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Series II: El Museo Del Barrio, 1960-2003
Series IV: Writing, 1961-2009
At a Glance
This collection has been arranged into nine series.
The Jack Agueros Papers span the wide breath of Agueros's life and work. Reaching as far back as his high school yearbook this collection includes his personal and professional correspondence over fifty-one years, drafts of published and unpublished work ranging from plays and novellas to a description of Agueros's experiences riding the New York City subway's from 1987-1989. Agueros saved and documented his research (for poems translation work and lawsuits); he framed his hate mail and carefully stored his fan mail from students and fellow poets. The Jack Agueros Papers include artifacts from his collection of old tools and metal findings, detailed records of his submission rejections as well as copies of his accepted works, timelines and ephemera from his many readings, slides from gallery installations at El Museo del Barrio, and many of the articles that he wrote for New York newspapers.
Using the Collection
Rare Book and Manuscript Library
Restrictions on Access
This collection is located off-site. You will need to request this material at least three business days in advance to use the collection in the Rare Book and Manuscript Library reading room.
This collection has no restrictions.
Terms Governing Use and Reproduction
Single photocopies may be made for research purposes. The RBML maintains ownership of the physical material only. Copyright remains with the creator and his/her heirs. The responsibility to secure copyright permission rests with the patron.
Identification of specific item; Date (if known); Jack Agueros papers; Box and Folder; Rare Book and Manuscript Library, Columbia University Library.
Ownership and Custodial History
Gift of Jack Agueros, 2012.
About the Finding Aid / Processing Information
Columbia University Libraries, Rare Book and Manuscript Library
Papers processed Carolyn Li-Madeo, Pratt Institute, 2014 2013.
Finding aid written Carolyn Li-Madeo February 2013.
2013-06-27 xml document instance created by Carolyn Smith
2015-01-06 xml document instance updated by Catherine C. Ricciardi
2019-05-20 EAD was imported spring 2019 as part of the ArchivesSpace Phase II migration.
History / Biographical Note
Jack Agüeros (1934-2014) is a Puerto Rican-American poet, community activist, playwright, educator and a former director of El Museo del Barrio. He is the author of a collection of short stories and three collections of poetry. Jack Agüeros's work across all mediums celebrates and highlights the complexities and struggles of the Puerto Rican American experience and more broadly the American experience. His poems typically implement traditional forms such as psalms and sonnets through which he explores subjects such as poverty, injustice and immigration. A prolific translator, during his career he translated numerous plays from Spanish to English as well as the complete works of the influential poets Julia de Burgos and Jose Marti.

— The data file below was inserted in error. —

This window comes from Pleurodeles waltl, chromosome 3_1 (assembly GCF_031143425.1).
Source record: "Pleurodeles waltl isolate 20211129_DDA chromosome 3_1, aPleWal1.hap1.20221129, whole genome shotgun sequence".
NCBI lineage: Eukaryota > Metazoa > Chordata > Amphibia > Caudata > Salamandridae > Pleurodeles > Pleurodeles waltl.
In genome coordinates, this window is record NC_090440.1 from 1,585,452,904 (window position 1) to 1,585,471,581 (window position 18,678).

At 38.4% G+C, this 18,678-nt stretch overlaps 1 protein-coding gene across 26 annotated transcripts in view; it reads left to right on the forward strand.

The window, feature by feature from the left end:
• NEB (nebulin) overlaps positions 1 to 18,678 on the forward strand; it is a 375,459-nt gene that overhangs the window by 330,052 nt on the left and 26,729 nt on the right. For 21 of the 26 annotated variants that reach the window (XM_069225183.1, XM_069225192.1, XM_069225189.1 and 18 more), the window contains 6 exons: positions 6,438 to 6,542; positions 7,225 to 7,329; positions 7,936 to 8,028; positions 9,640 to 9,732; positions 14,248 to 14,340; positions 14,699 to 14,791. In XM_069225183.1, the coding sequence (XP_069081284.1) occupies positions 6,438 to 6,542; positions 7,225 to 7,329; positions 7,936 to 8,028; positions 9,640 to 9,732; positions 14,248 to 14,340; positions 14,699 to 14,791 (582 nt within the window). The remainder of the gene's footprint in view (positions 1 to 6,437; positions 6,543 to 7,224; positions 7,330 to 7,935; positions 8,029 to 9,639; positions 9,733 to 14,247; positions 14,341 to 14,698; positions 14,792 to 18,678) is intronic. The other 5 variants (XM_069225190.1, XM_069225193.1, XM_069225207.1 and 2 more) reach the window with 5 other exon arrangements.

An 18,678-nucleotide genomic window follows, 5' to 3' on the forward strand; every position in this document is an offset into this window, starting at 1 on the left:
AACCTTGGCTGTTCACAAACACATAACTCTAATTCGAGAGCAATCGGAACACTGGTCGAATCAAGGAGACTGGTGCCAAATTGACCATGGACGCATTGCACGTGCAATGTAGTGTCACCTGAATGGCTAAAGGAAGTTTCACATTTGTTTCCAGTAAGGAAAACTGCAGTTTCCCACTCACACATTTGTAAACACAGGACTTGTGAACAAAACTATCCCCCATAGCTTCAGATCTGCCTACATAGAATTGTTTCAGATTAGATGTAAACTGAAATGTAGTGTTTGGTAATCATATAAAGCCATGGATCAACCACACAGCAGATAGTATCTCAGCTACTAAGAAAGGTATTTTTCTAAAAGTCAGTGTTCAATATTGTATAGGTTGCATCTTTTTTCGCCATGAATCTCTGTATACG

Agüeros was born in East Harlem, New York to recent Puerto Rican immigrants. His father Joaquin Agüeros was a merchant marine and his mother Carmen Diaz worked as a seamstress. Jack Agüeros graduated from Benjamin Franklin High School in 1953 and then spent four years in the Air Force where he became a guided missile instructor. After leaving the Air Force, he continued his education at Brooklyn College where he graduated with a BA in English in 1964 and later pursued a MA in Urban Studies from Occidental College, graduating 1970. Agüeros was introduced to the sonnet in high school, but it was during his time at Brooklyn College that he began to receive recognition for his playwriting and poetry. In May 2012 he received The Asan World Prize for Poetry.
As a community member and activist, Jack Agüeros is celebrated for his time spent as the director of El Museo del Barrio--which collects Latin American and Caribbean art--where he helped to build the museum's permanent collection and implemented a series of gallery expansions. He was an organizer for the Henry Street Settlement, the deputy director of the Puerto Rican Community Development Project and the deputy commissioner of New York City's Community Development Agency, where in 1968 he staged a five-day hunger strike in his office to protest the lack of Puerto Ricans in New York City government. Throughout his career Agüeros was also a regular guest poet at primary and secondary schools across the United States. As dedicated father, storyteller and educator he wrote carefully crafted picture books and plays for young people that addressed complex issues such as cultural heritage and environmentalism. Agüeros is also celebrated for his broadcasting work for Sesame Street and WNBC-TV Channel 4. Agüeros's written, visual and scholastic work encourages children to be inquisitive, thoughtful and proud of their personal identities.
Jack Agüeros died in Manhattan on May 4, 2014, from complications of Alzheimer's disease.